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Officials put brakes on BurbankBus Gold Route, steer toward other changes

BurbankBus
The Burbank City Council made some adjustments this week to the city’s BurbankBus system.
(File Photo)

The BurbankBus system is about to undergo an overhaul, with at least one route dropped, in an effort to better serve the community.

The Burbank City Council unanimously voted on Tuesday to adopt a new policy aimed at guiding city officials when deciding on new bus routes for the local underutilized transit system.

Additionally, council members voted to eliminate the city’s Gold Route by Nov. 1 because of a lack of ridership, said David Kriske, the city’s assistant community development director of transportation.

Between July 2018 and April 2019, the Gold Route, which was created in May 2018 to provide a connection to the north Metrolink station near Hollywood Burbank Airport for those who live in that area, had 6,443 passengers.

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The other three routes in the system had 200,821 passengers combined.

Kriske added that it cost the city about $29 per passenger to operate the Gold Route compared to $9 per passenger to run the other three routes.

While the cancellation of that line may be detrimental for some, Kriske said Metro currently has bus routes that serve the same areas.

Council members also approved extending the BurbankBus’ Pink Route all the way to the Universal City Metro Red Line station.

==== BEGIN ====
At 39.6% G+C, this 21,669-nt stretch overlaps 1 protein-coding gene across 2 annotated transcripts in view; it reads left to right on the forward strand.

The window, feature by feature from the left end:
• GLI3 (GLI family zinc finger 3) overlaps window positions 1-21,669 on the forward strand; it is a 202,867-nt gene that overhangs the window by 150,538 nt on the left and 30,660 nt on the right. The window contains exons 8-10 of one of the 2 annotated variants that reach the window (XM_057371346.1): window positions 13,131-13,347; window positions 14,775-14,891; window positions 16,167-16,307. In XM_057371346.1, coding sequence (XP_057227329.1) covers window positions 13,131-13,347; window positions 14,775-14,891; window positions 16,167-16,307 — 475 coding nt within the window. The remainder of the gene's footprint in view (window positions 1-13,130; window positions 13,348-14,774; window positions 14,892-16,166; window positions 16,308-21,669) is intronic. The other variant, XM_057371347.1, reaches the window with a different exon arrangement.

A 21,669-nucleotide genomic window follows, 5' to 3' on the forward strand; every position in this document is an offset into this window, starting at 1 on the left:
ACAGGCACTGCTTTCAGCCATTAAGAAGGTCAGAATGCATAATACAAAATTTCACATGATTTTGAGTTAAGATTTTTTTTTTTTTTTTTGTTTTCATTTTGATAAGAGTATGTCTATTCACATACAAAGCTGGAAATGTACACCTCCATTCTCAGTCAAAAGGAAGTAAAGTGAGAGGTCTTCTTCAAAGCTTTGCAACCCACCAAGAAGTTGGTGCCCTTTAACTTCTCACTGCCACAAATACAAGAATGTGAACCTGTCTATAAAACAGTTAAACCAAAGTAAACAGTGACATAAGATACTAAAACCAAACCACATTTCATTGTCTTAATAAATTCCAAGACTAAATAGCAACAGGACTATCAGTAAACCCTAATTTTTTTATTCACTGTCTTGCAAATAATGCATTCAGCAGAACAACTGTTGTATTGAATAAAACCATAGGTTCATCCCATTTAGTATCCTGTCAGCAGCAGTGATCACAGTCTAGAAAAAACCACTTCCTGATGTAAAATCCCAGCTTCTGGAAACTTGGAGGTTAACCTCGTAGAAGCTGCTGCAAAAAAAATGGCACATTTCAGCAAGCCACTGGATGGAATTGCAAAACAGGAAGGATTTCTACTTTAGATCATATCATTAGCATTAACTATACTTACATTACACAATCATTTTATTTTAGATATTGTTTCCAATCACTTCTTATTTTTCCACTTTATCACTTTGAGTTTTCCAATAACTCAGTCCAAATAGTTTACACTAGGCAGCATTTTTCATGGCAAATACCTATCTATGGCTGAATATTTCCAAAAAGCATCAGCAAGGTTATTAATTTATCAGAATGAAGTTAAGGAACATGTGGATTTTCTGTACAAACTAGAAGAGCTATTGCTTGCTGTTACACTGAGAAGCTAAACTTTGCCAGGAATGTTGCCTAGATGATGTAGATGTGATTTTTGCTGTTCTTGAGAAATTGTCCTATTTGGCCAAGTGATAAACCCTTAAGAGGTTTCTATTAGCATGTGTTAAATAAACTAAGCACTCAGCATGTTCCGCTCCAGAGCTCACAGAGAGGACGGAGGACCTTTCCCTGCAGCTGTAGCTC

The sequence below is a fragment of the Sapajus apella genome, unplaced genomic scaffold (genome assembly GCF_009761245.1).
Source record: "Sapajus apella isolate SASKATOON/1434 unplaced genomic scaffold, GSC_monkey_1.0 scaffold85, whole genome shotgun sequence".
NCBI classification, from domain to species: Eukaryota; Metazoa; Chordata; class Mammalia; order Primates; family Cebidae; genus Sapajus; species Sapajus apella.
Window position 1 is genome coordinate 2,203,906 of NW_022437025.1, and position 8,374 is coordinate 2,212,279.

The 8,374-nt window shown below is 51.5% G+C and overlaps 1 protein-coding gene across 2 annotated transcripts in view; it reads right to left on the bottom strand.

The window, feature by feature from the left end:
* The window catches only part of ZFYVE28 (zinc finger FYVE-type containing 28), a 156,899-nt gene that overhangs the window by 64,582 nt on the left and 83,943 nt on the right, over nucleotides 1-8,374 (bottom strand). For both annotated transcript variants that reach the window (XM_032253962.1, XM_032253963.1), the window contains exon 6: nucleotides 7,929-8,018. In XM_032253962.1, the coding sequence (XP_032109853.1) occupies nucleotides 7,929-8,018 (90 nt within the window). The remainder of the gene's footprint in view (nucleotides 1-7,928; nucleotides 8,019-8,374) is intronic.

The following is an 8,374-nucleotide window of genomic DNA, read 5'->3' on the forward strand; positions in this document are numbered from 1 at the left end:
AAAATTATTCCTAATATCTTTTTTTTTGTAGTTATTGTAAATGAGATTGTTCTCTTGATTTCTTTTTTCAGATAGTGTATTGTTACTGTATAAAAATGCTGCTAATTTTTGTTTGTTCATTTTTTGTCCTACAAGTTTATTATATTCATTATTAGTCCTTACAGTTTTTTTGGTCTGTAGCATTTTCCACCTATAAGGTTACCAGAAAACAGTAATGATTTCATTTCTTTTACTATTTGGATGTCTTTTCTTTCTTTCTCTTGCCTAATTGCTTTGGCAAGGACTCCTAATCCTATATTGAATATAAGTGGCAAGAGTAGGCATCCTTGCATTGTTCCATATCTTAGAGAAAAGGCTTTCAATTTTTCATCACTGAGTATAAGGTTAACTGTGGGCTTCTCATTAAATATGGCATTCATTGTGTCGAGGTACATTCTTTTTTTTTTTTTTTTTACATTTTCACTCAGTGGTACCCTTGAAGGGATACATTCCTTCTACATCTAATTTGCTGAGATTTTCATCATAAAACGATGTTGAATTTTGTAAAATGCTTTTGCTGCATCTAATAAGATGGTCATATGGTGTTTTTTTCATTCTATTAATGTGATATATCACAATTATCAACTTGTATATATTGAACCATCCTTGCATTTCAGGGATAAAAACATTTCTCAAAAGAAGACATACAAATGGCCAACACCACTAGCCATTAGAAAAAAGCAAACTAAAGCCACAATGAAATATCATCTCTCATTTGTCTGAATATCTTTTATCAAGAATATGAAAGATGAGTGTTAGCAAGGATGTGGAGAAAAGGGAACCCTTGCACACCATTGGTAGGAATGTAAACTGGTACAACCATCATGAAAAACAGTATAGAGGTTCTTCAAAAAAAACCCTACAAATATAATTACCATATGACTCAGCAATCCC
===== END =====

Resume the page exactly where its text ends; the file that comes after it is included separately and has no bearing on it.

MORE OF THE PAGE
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The Pink Route is the oldest and best-performing route in the system and provides a connection between the downtown Burbank Metrolink station and the Media District.

Kriske said the extension would continue to strengthen and increase ridership on the line by connecting Burbank to a Metro light-rail hub.

Another line that may be on the chopping block is the system’s Green Route, which Kriske said was the second-weakest performing route.

The line serves the Magnolia Park and Media District areas and provides a connection to the North Hollywood Metro Red Line station.

Ridership on the BurbankBus system has been on the decline since 2010 due to regionwide and local issues, Kriske said.

An improved economy, car ownership and not having stops in desired areas have contributed to the ridership drop.

He added that most riders in Burbank are not dependent on transit and that parking in the city is heavily subsidized and free to most people.

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